Navigating the Milk Aisle
Hi everyone! Check out this piece I wrote for The Newsette!
It seems like nowadays almost anything can be made into a milk source (add it to the list of confusing topics!) and it can definitely be tough to navigate which one to choose. I am grateful for all the innovation in the non-dairy milk industry because I (along with the majority of human beings) cannot digest dairy and prefer to avoid that bloated, uncomfortable feeling that would ensue whenever I attempted. Sure, milk is a source of calcium and protein but there are so many non dairy sources of calcium AND the non dairy options are usually calcium fortified.
While I love that there are a variety of options for people who choose to avoid dairy, the products on the shelves typically include added sugars and preservatives that significantly decrease all of the natural benefits. Try to choose “unsweetened” options and check the ingredient list to ensure it has primarily real food. If you have the time, I suggest even trying to make your own! This is the best cashew milk recipe that I have found:
Homemade Cashew Milk:(about 4 servings)
- 3/4 cups raw, unsalted cashews
- 3-4 cups filtered water, plus more for soaking the cashews
- 1.5 teaspoons honey
- 1/2 teaspoon vanilla extract
- dash of salt
- Place the cashews in a bowl filled with water and soak for at least 1 hour or overnight.
Drain and rinse
- Combine the soaked cashews with the filtered water in a blender. If you prefer a creamier texture, stick to 3/4 cup of cashews to 3 cups of water. You can always add more water to thin it out.
- Add the honey and vanilla and blend on low for about 2 minutes or until smooth
- Strain the milk using a fine mesh strainer or cheesecloth. You can save the solid remains to use as a cashew spread!
- Pour the cashew milk in a jar and refrigerate. It should last 3-4 days!
Now back to store bought non dairy milk options as I understand not everyone has the motivation to make their own (I understand!)
Everyone has their own opinion of which version tastes best, so I’ve provided a breakdown below of the most popular plant-based milks with each one’s benefits & disadvantages -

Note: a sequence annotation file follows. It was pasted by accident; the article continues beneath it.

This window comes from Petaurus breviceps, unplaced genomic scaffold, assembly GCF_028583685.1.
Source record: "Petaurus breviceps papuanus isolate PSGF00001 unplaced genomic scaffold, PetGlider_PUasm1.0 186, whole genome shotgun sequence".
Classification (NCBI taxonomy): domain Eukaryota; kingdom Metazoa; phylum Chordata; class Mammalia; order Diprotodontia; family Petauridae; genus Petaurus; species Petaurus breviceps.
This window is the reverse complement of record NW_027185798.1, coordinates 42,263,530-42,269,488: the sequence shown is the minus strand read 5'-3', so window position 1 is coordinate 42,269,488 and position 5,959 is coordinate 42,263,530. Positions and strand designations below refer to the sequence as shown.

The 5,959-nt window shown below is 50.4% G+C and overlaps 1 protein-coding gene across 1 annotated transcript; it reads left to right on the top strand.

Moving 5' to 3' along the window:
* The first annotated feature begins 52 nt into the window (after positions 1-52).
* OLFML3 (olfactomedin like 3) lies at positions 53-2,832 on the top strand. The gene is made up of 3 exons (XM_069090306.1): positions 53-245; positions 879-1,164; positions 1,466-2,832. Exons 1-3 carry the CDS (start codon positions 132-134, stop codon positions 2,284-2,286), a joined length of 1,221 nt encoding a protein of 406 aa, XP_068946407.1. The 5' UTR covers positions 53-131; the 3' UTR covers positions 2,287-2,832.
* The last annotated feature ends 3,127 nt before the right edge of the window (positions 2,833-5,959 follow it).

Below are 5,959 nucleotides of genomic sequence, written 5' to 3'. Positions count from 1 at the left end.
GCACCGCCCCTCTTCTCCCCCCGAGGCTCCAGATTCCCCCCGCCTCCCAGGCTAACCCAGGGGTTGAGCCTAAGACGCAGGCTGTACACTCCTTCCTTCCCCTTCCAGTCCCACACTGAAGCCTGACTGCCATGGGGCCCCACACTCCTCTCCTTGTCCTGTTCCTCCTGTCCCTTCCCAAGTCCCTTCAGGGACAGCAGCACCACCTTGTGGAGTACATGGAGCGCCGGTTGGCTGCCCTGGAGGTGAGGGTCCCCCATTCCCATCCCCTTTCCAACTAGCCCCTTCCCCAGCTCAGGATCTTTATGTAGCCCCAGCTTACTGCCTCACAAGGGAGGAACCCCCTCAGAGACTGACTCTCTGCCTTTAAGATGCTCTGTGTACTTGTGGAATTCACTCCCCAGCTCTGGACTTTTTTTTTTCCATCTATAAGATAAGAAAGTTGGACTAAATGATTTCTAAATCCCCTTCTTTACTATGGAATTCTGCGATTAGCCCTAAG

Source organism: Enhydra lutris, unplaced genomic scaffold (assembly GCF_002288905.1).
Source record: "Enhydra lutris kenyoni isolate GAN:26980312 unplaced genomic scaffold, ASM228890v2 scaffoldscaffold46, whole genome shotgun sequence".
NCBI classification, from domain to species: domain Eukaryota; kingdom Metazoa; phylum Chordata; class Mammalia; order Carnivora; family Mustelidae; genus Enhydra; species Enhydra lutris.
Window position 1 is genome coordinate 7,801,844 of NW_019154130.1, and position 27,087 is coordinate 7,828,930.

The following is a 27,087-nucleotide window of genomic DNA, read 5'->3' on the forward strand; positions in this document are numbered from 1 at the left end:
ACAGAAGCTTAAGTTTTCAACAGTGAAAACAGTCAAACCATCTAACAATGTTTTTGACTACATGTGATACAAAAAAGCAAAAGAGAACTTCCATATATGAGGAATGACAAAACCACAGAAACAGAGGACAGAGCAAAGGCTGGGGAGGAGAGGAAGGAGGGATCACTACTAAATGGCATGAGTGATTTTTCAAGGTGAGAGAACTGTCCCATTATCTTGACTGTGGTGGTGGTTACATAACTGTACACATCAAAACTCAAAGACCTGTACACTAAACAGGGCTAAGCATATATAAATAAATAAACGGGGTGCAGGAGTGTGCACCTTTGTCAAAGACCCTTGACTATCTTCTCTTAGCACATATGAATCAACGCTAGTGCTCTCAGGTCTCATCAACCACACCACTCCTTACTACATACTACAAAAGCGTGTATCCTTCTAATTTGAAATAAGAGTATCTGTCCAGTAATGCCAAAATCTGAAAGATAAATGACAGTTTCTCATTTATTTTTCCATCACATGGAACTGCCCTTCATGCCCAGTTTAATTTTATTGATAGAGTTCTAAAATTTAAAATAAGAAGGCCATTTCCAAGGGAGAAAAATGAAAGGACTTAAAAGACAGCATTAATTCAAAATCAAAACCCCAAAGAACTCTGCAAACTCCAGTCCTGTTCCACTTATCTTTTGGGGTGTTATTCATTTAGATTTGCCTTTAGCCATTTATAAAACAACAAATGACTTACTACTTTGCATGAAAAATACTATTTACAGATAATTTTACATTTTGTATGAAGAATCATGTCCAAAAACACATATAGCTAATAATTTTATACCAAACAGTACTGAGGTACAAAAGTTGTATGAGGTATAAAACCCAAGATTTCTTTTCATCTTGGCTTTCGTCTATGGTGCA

Benefits: The main ingredients in almond milk are almonds and water, both of which your body loves. Almonds contain healthy fats and important minerals like calcium and iron - when made at home it’s the perfect delicious + healthy option!
Disadvantages: Almond milk contains very little protein compared to other options. There are also very few almonds in the packaged products, so most of the vitamins and minerals you see on the label are added by fortification (not terrible, but it’s just not as good as getting them from whole foods). It’s also often made with carrageenan, an additive that can be hard to digest and may cause inflammatory responses in some people so try to find one without it!
Benefits: Oat milk is the new kid on the block and all the rage right now. It has a delicious taste that most people are really falling for - especially those allergic to nuts. It’s also a bit higher in protein compared to almond, cashew, coconut, and rice milk.
Disadvantages: Oats (like wheat & other grains) can cause an inflammatory response and cause discomfort in some people. It’s high in carbohydrates AND sugar per cup (never an ideal combo!) It also has added rapeseed oil which contains high amounts of euric acid, a toxic fatty acid - something to stay away from for sure. Those who have celiac disease or a gluten intolerance should absolutely read the labels to be sure it was made with certified gluten-free oats.
Benefits: Cashew milk is similar to almond in many ways, since cashews contain similar healthy fats, vitamins, and minerals. IIt has a similar nutty flavor with a slightly creamier texture. It’s definitely the easiest to make at home, since it doesn’t even need to be strained post-blending.
Disadvantages: Similar to almond, it’s low in protein
Benefits: Just like coconut oil, coconut milk is filled with healthy fats as well. It’s also rich in important B vitamins and minerals like iron and calcium. It’s definitely the creamiest of the alt-milks, so lots of people love it in coffee or in baking.
Disadvantages: If you’re buying the canned kind, all of that good fat means it’s very calorie-dense, so make sure to consider portion size. The kinds sold in cardboard cartons alongside nut milks is more watered down, making it less calories!
Benefits: Soy milk takes the win when it comes to protein, and many people prefer the slightly thicker texture to nut milks.
Disadvantages: Soy is a complicated ingredient and many experts disagree on its health benefits and/or risks. The main thing to remember is that almost all of the soy grown in the US is genetically modified. If you happen to love the taste and want the protein, be sure to go organic on this one!
Benefits: Hemp has much more protein than the nut milks (still slightly less than soy) and contains healthy omega-3s.
Disadvantages: Like almond, the packaged version often contains carrageenan, and most of the vitamins and minerals on the label are added via fortification. The flavor is a little stronger than other milks and some may not love the grassy taste.
Benefits: Rice milk is an older and more outdated version compared to other alternative milks, but it does happen to be the least allergenic.
Disadvantages: It’s low in protein, low in beneficial vitamins and minerals, and high in carbs. It’s generally watery and bland as well.